Susan Baines has good memories of the summer of ‘71.
It was a busy summer, but one filled with good experiences.
And every time she sees veteran comedian Ken Dodd on TV or reads about him in the paper, she can recall very clearly and fondly, her summer spent as a Diddyman.
Susan, a bus driver who lives in Cleveleys, was chosen from thousands of hopeful youngsters back in 1971 to star at the Opera House in the Winter Gardens, alongside the star in his hit show at the height of his fame.
She spent six weeks doing twice-nightly shows and matinees on Saturdays. And she loved every minute.
The mum-of-three said: “My mum had seen an advert in The Gazette asking for local children, who lived within a four mile radius of Blackpool to come and audition at The Winter Gardens.
“There was some criteria, including being 11 or over and you had to be under 4ft 6ins tall. I was about 4ft 4ins tall and I was 11 at the time and had been attending Whittaker’s Dance School in Blackpool since I was about six.
“I can remember being at The Winter Gardens for the audition and there were literally thousands of children there, which they gradually narrowed down.
“One of the first ways they eliminated children was to bring in a big stick with 4ft 6ins marked on it and those over it were sent away. Likewise those who were not the right age or lived locally.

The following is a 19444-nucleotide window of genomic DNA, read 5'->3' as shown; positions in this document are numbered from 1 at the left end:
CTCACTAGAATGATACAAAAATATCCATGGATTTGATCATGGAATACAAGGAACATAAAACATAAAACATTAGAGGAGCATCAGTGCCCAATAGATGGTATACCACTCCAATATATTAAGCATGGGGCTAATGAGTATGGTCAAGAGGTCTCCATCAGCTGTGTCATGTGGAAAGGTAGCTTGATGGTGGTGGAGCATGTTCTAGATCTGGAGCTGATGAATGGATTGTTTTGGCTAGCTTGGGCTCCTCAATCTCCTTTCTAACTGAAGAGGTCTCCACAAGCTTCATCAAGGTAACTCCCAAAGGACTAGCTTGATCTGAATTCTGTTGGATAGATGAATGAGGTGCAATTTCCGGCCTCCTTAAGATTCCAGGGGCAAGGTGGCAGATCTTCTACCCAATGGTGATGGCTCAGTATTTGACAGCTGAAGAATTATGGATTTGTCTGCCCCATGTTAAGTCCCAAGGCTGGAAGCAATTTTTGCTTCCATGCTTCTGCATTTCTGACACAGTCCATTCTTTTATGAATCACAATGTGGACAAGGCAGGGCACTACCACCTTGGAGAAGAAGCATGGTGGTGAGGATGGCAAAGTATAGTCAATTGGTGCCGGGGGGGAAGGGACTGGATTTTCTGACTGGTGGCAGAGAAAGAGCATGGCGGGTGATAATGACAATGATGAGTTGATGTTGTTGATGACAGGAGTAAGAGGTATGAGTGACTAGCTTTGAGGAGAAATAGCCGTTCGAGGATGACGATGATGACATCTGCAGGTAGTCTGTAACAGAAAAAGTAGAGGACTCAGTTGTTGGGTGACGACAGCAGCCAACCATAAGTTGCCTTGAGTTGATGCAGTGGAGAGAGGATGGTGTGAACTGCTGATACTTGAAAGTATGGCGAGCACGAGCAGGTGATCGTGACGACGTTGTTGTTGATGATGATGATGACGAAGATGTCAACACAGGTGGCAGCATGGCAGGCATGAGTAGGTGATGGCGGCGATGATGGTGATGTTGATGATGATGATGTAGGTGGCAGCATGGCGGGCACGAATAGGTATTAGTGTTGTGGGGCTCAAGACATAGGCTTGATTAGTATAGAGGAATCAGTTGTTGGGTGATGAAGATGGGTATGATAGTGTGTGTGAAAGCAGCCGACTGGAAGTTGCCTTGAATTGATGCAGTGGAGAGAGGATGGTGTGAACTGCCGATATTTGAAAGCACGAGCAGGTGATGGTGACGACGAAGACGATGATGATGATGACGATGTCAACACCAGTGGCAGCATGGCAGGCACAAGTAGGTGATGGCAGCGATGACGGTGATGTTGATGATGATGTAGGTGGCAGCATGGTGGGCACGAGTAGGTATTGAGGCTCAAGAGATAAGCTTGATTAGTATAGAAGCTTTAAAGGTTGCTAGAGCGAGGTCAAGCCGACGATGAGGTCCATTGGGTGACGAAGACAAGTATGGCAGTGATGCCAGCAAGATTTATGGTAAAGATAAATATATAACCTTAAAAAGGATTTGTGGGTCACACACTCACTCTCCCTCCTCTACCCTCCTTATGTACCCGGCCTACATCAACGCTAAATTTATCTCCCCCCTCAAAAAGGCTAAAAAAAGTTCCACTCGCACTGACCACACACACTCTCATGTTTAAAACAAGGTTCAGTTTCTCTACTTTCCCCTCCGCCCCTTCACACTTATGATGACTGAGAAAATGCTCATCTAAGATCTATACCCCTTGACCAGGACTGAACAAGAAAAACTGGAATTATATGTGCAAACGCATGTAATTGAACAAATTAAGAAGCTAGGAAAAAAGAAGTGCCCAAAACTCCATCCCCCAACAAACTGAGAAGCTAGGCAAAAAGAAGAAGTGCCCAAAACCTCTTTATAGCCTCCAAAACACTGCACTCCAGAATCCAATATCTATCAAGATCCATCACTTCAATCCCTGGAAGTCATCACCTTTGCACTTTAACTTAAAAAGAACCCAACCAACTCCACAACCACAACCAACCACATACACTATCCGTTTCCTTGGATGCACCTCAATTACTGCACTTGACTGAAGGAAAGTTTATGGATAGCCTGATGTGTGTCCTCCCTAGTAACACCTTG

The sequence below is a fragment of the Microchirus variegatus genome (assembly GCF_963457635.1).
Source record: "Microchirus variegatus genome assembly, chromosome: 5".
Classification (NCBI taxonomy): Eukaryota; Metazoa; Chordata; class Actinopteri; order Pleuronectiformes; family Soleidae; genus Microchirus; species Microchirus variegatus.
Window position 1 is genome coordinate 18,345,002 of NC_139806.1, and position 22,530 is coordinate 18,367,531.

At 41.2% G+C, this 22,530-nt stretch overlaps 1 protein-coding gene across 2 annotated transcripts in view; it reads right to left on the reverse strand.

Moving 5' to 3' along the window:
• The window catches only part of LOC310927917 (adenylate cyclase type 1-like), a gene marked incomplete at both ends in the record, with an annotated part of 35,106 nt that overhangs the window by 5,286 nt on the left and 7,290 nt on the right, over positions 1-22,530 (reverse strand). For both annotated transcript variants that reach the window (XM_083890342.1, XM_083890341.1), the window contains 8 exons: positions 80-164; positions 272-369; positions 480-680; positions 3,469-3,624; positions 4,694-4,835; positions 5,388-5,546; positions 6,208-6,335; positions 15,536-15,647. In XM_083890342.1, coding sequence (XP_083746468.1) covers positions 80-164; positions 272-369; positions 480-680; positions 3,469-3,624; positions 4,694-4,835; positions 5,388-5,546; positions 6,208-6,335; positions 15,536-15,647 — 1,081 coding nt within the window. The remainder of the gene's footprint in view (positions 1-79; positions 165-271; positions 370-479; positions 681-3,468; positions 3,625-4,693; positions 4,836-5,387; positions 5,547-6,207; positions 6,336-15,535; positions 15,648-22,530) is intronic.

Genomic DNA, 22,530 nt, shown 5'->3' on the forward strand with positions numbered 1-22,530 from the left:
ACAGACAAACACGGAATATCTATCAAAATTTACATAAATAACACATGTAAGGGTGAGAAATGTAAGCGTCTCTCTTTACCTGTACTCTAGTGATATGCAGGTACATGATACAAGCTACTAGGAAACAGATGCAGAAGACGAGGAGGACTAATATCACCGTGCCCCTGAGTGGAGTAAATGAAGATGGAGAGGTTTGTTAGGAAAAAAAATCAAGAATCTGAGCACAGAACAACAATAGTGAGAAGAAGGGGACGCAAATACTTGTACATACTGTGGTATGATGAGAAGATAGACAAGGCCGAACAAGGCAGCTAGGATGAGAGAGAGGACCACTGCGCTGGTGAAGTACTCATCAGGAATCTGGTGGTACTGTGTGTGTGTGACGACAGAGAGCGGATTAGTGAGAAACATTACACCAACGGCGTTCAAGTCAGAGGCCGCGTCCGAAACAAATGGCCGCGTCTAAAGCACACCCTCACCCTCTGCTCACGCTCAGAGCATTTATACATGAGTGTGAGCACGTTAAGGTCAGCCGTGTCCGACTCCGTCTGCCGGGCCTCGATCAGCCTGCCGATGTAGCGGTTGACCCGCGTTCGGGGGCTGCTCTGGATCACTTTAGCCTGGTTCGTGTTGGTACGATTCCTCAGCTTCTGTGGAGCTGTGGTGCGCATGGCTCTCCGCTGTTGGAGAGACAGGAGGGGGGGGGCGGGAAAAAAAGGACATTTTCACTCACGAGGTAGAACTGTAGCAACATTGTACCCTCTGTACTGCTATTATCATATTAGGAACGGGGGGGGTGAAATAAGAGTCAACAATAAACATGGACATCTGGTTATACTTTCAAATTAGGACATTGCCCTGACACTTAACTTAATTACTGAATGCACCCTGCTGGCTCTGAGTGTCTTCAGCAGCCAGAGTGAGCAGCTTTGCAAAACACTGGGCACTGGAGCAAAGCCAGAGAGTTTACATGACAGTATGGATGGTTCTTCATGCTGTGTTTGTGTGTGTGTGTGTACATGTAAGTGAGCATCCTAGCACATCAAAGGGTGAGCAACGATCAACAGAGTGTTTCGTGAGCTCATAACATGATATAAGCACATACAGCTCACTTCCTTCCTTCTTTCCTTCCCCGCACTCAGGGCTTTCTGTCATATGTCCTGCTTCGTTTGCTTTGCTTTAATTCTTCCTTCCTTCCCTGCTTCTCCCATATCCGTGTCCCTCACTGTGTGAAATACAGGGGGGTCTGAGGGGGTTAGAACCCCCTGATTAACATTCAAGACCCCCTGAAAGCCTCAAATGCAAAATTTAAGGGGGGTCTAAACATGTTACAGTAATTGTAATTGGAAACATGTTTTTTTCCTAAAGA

“They asked me a few questions and then I had to sing.
“The choreographer stood at the back and you had to project your voice and if she could hear you, then you got through to the next stage.”
Susan played the most famous of the Diddymen, Dickie Mint, who the legendary comedian still features as part of his act today – now in the guise of a ventriloquist dummy.
Susan, a former pupil of Hodgson High School and Poulton C of E, said: “It was brilliant, I absolutely loved it.
“We each did four-week blocks and mine was in July, but I got asked to stay on another two weeks.
“I was so excited about it beforehand and I really enjoyed the whole experience.
“Now if somebody mentions Ken Dodd, my mind skips back to it and being on-stage. Ken Dodd was marvellous with us.
“We didn’t see him much off-stage, but sometimes we would take his tea and biscuits to him. He was always really nice.
“I remember there were two ladies looking after us – one was called Madame Vera.
“I had always enjoyed singing, acting and dancing.”
Susan used to work in the finance department at Blackpool Victoria Hospital, and was an aerobics instructor in her spare time, but now works as a driver and supervisor for Cumfy Bus.